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That’s… not right.

US food exports to China tripled between 2018 and 2021, which offset the big losses from the autumn floods last fall, but that isn’t looking like a repeatable pattern given US production difficulties. Some of you might think I’m being overly critical of the CCP here – I’m not, feel free to read “Document No. 1” for 2022, it’s their main document about agriculture and food production, and the first third of it is just praise for Xi “Winnie the Flu” Jinping and his great spirit and plans. The rest of it is full of nonsense like “Do a good job in grain production” – that’s an actual quote from it btw. Just like the Soviets learned the hard way, the CCP is discovering that the kind of bureaucrats that survive loyalty purges aren’t big on imagination or competence.

So let’s talk about US crop production. Nebraska, western Kansas, Oklahoma, Montana, and Texas are all experiencing droughts, Missouri, Illinois, Ohio, Iowa, and eastern Kansas are getting too much rain, which is doing things like significantly impacting the ability of farmers to plant the years soybean crop in time to harvest it before winter. While in the US none of these issues will stop production, they will reduce yields per acre, and the crops produced will likely be lower in protein content. Total area under cultivation in the US is only up 3% YoY from 2021. The yield loss from reduced fertilizer alone is 5x that amount.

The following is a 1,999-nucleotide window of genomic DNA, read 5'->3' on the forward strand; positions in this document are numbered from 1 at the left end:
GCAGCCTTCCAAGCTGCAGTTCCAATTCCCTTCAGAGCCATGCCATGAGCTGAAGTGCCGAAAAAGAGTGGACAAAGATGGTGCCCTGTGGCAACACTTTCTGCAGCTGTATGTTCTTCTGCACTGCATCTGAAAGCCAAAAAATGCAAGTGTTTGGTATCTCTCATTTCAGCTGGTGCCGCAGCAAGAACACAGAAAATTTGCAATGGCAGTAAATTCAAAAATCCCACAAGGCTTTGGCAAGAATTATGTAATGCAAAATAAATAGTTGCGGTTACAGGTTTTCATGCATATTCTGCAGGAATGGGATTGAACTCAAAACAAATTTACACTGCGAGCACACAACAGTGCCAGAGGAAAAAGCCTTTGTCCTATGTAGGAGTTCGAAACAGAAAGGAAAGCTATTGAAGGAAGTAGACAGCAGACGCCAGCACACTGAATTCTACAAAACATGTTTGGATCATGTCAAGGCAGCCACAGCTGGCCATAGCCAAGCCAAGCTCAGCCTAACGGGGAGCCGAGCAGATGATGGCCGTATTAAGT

There is a new problem that has recently appeared, and that’s a shortage of DEF. DEF stands for Diesel Exhaust Fluid. The stuff makes diesel engines run cleaner at about a 10% cost in fuel efficiency.
It’s needed for any big rig truck or tractor or combine or harvester built after 2014. The engines won’t run without it. A shortage means the planting and harvesting machines don’t work, and the delivery and long haul trucks don’t run. If this comes to pass, and hopefully it doesn’t, the results will be catastrophic.

I could go through a bunch more big agricultural countries, but it just gets kinda depressing, basically everyone who makes a lot of food is having significant production and weather issues this year.

So, adding all this up, conservatively, we get a 15% reduction from fertilizer shortages, 5% reduction from the Ukraine war, and 10% from weather (I’m using the same % from the ’72 shortages because those were largely weather driven as well). And we get a relatively conservative estimate of a 30% reduction in global food production.

The last time there was a worldwide issue with food production was the Soviet Wheat Failure in the early 1970s. (There were also price spikes/output dips in 1994-1996 and 2006-2008) At the time US production was enough to offset the shortfalls in Europe and the USSR, but globally food prices increased by as much as 50%. That was on a roughly 10% decline in the production of wheat and other high protein grains. Today we’re looking at at least a 30% decline in worldwide grain output, with the potential for slightly better or significantly worse numbers depending on the weather.